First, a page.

Blogging to become a better photographer

The recipe
Before starting to write this first post, I had a quick look at first posts from a random selection of blogs. Most of them go by the following recipe: The author describes who (s)he is, what (s)he does and what’s going to be so unique about their blog, often topped off with a nice quote and a promise of much more to come.

I feel a bit like this fledgling Winter Wren: For the first time exploring a new world.

Nothing new under the sun
Within this setup, most authors try to come up with an original, unique first post, aspiring to bring in many readers. Unfortunately, with well over 150 million public blogs scattered over the world wide web (as tracked by http://www.blogpulse.com), that’s going to be tough these days. So rather than trying to come up with some unique concept for the first post, I decided to simply start doing what I plan on doing in most of my posts: Share my work and thoughts on photography and related topics. I’m sure that I’ll be learning along the way, and hopefully I’ll also teach some readers a thing or two.

Learning by teaching
Whether it’s a new macro-photography technique you learned or image sensor technology you read about, the best way to find out if you really understood something properly is by trying to explain it to others. If you find yourself struggling to explain how to do time lapse photography to your photo buddy, you should probably dive into the the subject matter again.
This concept struck me as I started discussing pictures and techniques with a friend (Julien Martin). In trying to criticize pictures we selected to discuss via email, I sometimes found myself doubting as to whether my comments made sense: our discussions really stimulated me to read up and learn more about things I thought I already knew.

A good soundboard
This type of learning works best when the person you’re interacting with knows at least as much about the subject as you do, as is the case with my friend. It’s easy to impress people that have much less or no knowledge on the matter. Soon enough you will find yourself ‘cheating’ by being sloppy with facts, thinking “even if it’s not entirely correct, he wouldn’t know anyway”. Having a knowledgeable soundboard keeps you on your toes.

Improving the old…
Although sites like Flickr offer great photo sharing opportunities, reading the same comment under each picture (“great shot!”) makes me think it doesn’t help the photographer much in getting better. Critical, and more importantly, constructive feedback, can be very valuable, as long as the receiver is open to it and willing to learn. Or, as the Greek philosopher Epictetus put it: “It is impossible to begin to learn that which one thinks one already knows.”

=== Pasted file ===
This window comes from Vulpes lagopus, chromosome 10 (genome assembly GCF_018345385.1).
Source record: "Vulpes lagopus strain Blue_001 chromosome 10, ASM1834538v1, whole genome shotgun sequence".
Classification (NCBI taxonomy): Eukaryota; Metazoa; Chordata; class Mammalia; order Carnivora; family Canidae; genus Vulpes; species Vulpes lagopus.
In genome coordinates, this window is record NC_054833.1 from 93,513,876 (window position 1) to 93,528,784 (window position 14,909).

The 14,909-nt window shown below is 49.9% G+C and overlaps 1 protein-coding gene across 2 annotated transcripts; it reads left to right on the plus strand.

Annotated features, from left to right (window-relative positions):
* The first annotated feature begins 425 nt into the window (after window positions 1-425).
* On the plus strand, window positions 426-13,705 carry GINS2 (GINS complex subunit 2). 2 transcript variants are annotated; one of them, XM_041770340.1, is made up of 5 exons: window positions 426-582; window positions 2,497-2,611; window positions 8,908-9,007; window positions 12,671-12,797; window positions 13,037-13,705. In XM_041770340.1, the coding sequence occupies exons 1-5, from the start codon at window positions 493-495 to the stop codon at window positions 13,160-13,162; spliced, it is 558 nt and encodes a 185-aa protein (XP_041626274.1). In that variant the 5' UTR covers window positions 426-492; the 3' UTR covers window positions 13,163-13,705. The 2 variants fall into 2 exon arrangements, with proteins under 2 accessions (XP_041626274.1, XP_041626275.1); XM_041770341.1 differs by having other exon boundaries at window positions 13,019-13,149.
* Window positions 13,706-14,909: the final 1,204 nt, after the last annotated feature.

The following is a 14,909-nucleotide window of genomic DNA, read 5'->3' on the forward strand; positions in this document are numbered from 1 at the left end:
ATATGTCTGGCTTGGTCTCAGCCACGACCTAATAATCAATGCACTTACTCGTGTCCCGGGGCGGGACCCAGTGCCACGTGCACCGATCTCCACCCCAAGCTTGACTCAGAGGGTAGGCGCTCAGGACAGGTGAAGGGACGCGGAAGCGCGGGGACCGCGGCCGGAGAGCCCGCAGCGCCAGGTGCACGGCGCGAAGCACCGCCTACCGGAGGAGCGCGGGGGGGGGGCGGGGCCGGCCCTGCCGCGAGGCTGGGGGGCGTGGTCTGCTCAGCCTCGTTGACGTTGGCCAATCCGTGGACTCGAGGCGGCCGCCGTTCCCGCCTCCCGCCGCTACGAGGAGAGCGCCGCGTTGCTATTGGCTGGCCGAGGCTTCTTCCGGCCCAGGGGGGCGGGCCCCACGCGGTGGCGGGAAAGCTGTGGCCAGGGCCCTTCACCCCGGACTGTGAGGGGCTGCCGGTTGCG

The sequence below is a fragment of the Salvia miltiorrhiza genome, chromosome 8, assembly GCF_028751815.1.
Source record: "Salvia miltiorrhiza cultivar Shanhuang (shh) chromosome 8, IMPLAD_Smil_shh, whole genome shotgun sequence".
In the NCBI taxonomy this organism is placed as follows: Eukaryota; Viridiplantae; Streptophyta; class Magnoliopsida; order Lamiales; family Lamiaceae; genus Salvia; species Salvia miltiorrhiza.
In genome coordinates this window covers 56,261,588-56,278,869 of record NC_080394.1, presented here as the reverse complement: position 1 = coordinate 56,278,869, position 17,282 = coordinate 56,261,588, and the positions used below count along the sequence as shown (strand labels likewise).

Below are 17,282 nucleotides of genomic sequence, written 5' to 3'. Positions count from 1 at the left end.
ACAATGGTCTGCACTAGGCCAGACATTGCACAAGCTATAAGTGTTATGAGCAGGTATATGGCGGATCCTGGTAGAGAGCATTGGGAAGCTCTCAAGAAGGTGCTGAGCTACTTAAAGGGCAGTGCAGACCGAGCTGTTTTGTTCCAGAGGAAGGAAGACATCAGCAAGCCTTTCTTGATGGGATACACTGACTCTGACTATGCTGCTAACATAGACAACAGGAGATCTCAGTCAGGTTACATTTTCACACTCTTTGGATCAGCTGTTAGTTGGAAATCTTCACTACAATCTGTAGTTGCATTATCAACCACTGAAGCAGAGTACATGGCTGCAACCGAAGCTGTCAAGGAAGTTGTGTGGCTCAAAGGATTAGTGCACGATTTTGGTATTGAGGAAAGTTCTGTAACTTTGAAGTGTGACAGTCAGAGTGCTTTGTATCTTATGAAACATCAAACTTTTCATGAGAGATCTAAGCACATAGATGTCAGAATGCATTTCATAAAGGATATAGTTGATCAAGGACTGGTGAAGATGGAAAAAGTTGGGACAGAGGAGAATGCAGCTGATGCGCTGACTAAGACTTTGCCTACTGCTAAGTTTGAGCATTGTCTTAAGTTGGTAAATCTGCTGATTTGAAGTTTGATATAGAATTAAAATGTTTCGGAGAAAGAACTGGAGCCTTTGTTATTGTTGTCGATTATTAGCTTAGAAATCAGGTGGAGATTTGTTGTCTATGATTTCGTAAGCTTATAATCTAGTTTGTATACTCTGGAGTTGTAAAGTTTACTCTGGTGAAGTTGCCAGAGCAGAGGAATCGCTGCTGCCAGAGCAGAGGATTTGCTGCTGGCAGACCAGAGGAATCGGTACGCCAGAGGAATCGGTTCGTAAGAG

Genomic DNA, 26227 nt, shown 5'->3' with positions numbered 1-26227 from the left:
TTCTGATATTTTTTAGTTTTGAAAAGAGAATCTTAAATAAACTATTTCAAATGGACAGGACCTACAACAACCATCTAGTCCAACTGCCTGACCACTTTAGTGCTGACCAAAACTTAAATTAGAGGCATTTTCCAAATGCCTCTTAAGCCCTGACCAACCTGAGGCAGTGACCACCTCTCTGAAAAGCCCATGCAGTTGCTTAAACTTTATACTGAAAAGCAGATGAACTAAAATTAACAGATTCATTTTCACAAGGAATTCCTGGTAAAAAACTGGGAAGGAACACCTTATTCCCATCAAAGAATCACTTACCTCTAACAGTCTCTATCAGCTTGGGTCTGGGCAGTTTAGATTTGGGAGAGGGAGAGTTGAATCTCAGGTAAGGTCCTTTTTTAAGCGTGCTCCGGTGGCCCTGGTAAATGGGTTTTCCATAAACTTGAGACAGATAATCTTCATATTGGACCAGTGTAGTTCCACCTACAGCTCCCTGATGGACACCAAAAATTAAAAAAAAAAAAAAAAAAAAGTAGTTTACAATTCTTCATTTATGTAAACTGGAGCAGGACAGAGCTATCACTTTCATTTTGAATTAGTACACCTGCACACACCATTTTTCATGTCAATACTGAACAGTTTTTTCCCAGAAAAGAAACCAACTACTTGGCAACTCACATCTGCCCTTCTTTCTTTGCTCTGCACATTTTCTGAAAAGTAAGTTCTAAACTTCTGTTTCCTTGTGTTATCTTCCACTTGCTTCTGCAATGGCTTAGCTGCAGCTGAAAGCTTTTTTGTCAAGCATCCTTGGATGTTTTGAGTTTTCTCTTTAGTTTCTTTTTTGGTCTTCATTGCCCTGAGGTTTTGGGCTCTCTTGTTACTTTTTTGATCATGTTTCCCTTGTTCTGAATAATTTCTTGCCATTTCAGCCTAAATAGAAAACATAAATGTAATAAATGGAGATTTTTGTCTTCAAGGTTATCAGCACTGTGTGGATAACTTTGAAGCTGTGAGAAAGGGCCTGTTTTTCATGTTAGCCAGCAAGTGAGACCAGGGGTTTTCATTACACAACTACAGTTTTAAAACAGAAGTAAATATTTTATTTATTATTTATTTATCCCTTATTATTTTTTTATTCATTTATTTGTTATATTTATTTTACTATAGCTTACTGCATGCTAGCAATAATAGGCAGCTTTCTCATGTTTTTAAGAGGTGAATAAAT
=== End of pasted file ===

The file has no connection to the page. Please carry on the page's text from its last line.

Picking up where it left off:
…and learning the new
Beyond stimulating you to become more knowledgeable about topics you may have thought you already knew, a ‘photo buddy’ can offer his/her own, unique point of view and suggest techniques you might never even have heard of. So not only will you improve your skills and knowledge on certain subjects/techniques, you also learn things that are completely new to you.
Starting a blog, that might (hopefully) get many readers, of which some quite critical and knowledgeable, ups the ante even more. Although I’m not afraid to learn from others, I also don’t want to write an instructional post on techniques that I haven’t properly mastered,
or explain how a lens works if I don’t actually understand the physics. As such, although challenging and somewhat frightening, I thought this would be a great way to force myself to get the most out of my photography, while at the same time hopefully offer readers food for thought and improvement as well.

More to come(?)
As for conforming to a traditional first post: I used a quote already, but didn’t tell you much about who I am or what I do (other than my favourite pastime) and I’m not planning to bore you with that very much either. To wrap up a traditional first blog post I should tell you that you can expect much more exciting stuff coming soon… Well, I will promise you at least one more post ;). In the mean time, feel free to check out the few pages that I have started to prepare and when you are done with that, go find yourself a good soundboard and start learning.

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4 thoughts on “Blogging to become a better photographer

    • Thanks Karen. I’m pretty new to this (you’re actually the first to comment!), but knowing that it’s being read inspires me to finish a few other posts I’ve been working on. More to come soon.

  1. I share your philosophy about the value of a good sounding-board and am fortunate to have found a few who share what they really think and, like us, are both willing and eager to learn more. As the Tsahik (?) said, in Avatar, “It is hard to fill a cup that is already full.” I am looking forward to more of your work!

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